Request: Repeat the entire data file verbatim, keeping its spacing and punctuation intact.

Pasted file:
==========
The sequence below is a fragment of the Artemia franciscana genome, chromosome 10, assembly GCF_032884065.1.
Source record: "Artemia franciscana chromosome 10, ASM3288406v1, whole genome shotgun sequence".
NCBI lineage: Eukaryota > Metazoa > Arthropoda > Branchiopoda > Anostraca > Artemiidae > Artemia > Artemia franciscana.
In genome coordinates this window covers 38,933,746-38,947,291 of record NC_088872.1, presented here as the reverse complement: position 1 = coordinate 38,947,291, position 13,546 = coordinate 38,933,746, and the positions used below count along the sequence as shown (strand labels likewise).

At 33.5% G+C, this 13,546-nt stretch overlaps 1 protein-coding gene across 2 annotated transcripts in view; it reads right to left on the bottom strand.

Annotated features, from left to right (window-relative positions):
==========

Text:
The sequence below is a fragment of the Artemia franciscana genome, chromosome 10, assembly GCF_032884065.1.
Source record: "Artemia franciscana chromosome 10, ASM3288406v1, whole genome shotgun sequence".
NCBI lineage: Eukaryota > Metazoa > Arthropoda > Branchiopoda > Anostraca > Artemiidae > Artemia > Artemia franciscana.
In genome coordinates this window covers 38,933,746-38,947,291 of record NC_088872.1, presented here as the reverse complement: position 1 = coordinate 38,947,291, position 13,546 = coordinate 38,933,746, and the positions used below count along the sequence as shown (strand labels likewise).

At 33.5% G+C, this 13,546-nt stretch overlaps 1 protein-coding gene across 2 annotated transcripts in view; it reads right to left on the bottom strand.

Annotated features, from left to right (window-relative positions):